Wednesday, 14 August 2013
I bought the book, 'Giraffes Can't Dance' by Giles Andreae, many years ago for my son and always loved the illustrations. This week I used it as inspiration for a project with my Year 3's. It is a great way to introduce how to create tonal gradients when painting with ink and their dancing giraffes were just gorgeous! The following photos show the step by step process of how we created our artworks. Student sample will be posted soon.
Wednesday, 26 June 2013
I am still amazed by how these turned out. The project was done with three different classes, ranging from Year 4 to Year 6. This was the first time that we have looked at Hundertwasser's work and I think the results are just stunning. After looking at samples his work and discussing his use of organic shapes, bright colours, black lines and his connection to the environment, the students set about creating their own pieces. We used inks and black wax crayons for the initial paintings. Students could then select materials such as buttons, wool, collage materials and glitter to add an extra layer of details. I have displayed many of the final creations and they have received much praise from our school community.
Along with Maurice Sendak and Shaun Tan, Dr Suess is one of my favourite children's author/illustrators, and his book 'The Lorax' would have to be at the top of my list. For this project I was working with Year 3's and 4's to create a Lorax inspired landscape. We read through the story and discussed the characteristics of Dr Suess' illustration style and how to go about drawing things like Truffula trees. The students were then left to work independently on their creations, with the only 'rule' being that the Lorax must appear somewhere in their picture. We love the results and we hope you do too!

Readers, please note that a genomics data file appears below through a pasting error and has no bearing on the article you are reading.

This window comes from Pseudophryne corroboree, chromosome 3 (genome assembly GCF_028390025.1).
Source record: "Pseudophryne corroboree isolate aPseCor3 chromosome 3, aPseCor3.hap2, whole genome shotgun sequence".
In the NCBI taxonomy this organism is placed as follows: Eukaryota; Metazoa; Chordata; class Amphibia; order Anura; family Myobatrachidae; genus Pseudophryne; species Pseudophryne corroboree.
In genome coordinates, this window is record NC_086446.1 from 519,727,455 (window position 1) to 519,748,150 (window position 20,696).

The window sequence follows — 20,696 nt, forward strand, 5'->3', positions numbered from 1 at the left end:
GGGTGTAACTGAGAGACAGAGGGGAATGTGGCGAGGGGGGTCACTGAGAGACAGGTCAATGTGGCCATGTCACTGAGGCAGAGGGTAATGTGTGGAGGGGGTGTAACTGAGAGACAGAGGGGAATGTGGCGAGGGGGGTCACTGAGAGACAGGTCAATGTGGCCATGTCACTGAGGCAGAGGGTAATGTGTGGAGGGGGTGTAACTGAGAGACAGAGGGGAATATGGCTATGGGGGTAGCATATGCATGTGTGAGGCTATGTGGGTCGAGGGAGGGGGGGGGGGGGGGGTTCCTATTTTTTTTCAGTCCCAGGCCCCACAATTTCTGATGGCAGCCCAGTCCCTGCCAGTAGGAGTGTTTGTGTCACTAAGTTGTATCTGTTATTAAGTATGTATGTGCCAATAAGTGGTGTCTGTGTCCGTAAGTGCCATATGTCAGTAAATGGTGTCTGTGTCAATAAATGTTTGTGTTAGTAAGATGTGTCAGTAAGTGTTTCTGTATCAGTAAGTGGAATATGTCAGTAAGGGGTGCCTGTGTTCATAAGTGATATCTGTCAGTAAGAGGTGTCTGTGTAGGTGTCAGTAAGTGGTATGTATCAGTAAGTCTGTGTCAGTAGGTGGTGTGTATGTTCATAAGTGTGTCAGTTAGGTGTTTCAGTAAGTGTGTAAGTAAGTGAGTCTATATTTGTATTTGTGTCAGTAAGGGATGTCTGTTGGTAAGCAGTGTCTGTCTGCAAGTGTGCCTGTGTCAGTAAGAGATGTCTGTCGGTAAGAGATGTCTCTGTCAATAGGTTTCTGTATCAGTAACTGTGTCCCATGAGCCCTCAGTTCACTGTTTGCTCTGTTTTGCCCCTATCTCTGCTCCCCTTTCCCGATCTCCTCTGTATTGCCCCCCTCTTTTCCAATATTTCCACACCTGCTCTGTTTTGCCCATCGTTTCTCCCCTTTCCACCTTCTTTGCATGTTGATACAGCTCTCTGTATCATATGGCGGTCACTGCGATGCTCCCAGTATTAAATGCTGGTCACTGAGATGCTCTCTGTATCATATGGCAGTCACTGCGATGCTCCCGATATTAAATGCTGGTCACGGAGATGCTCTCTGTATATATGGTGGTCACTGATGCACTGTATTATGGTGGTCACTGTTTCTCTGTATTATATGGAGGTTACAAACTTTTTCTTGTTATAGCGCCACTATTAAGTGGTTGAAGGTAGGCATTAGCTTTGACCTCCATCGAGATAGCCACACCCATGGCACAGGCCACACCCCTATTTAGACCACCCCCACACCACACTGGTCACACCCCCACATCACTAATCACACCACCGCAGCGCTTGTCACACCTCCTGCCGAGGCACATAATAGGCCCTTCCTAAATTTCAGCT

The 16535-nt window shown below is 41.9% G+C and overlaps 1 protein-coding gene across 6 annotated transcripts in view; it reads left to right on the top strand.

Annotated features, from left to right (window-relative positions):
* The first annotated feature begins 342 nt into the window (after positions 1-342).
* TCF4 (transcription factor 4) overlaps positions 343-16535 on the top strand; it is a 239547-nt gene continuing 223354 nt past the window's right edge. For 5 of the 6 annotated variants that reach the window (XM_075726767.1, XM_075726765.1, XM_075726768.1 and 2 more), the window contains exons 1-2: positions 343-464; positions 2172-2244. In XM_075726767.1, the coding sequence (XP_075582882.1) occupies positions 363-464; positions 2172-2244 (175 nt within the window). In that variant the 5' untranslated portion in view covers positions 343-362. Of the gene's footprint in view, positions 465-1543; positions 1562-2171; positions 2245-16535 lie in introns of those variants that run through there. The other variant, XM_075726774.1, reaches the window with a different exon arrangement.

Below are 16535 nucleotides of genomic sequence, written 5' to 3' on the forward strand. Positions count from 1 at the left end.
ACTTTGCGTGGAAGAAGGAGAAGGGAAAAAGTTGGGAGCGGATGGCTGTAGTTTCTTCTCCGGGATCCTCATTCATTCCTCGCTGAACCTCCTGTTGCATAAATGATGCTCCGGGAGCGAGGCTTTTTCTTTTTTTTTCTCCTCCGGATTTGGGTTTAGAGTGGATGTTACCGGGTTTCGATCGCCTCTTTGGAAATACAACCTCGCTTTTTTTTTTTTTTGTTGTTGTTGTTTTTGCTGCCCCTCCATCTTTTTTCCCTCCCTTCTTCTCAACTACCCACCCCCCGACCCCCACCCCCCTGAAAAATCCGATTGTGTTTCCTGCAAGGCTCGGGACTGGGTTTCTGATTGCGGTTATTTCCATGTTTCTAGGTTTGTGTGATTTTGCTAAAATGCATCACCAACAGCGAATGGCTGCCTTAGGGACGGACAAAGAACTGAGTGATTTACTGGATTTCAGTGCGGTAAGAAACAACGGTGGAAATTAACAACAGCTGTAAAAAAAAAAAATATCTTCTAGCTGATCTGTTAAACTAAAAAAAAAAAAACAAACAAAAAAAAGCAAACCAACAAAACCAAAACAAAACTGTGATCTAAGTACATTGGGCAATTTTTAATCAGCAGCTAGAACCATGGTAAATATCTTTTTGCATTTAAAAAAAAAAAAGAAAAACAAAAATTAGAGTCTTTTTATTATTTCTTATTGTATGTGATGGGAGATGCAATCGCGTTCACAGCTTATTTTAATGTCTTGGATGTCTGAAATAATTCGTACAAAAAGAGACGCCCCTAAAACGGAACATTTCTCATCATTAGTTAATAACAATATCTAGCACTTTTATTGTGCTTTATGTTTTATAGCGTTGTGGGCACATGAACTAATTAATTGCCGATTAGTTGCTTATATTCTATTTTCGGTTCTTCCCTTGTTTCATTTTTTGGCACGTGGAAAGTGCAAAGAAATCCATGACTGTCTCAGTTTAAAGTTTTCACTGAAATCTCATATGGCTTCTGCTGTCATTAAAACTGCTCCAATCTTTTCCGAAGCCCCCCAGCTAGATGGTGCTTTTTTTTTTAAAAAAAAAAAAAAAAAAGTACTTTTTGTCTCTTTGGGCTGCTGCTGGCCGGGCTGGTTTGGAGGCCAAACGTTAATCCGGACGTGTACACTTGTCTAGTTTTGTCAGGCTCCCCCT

Saturday, 1 June 2013
I was very nervous about trying this project, as I was worried about melting glass in my kiln. I had seen several sites online that talked about melting marbles onto clay but they didn't give very detailed info on how the whole process worked. But, we gave it a go....and it worked and has become one of my favourite projects this year! I worked with two Junior ESL classes and we made simple pinch pots. After they had dried, the kids 'drew' designs on with a toothpick and glazed them (including a clear glaze over the top. They then chose three marbles (make sure you use the proper glass ones) and put them into the bottom of their pot. Finally, we crossed our fingers as they went into the kiln!! I love all the results, but I especially like the ones where just the clear rather than the coloured marbles were used.
This project was inspired by this pinterest post. I worked with a Year 4 class over three sessions to complete them. I currently have them in the kiln, so I will post some more pics soon so you can see more of their finished creations. We started by rolling out a slab of clay (don't let them make it too thin or the fingers will tend to break off!. Students traced around their hand onto the clay - using a toothpick or a sharp pencil - after using the pencil to 'cut' out the clay hand, the kids drew on a design (We first talked about how simple designs would probably be more effective. The hands were left to dry in plastic bowls for a week. I made sure that the 'fingers' were positioned on the side of the bowl so that they would dry in a curve. Finally the hands were glazed and put in the kiln :-) Therese - Year 4
Thursday, 30 May 2013
This was originally just meant to be an end of term, finishing off kind of project. But, they turned out so well and I was so impressed with the kids designs, that we created a Mini Mona Lisa Art Gallery! Here are just some examples....
This project began by rolling out some white clay and then 'drawing' on it with rolled out lengths of terracotta clay. The finished design is then lightly rolled over to press it into the surface. The slab is then wrapped around a cardboard tube, a base is added and then the cardboard tube is removed.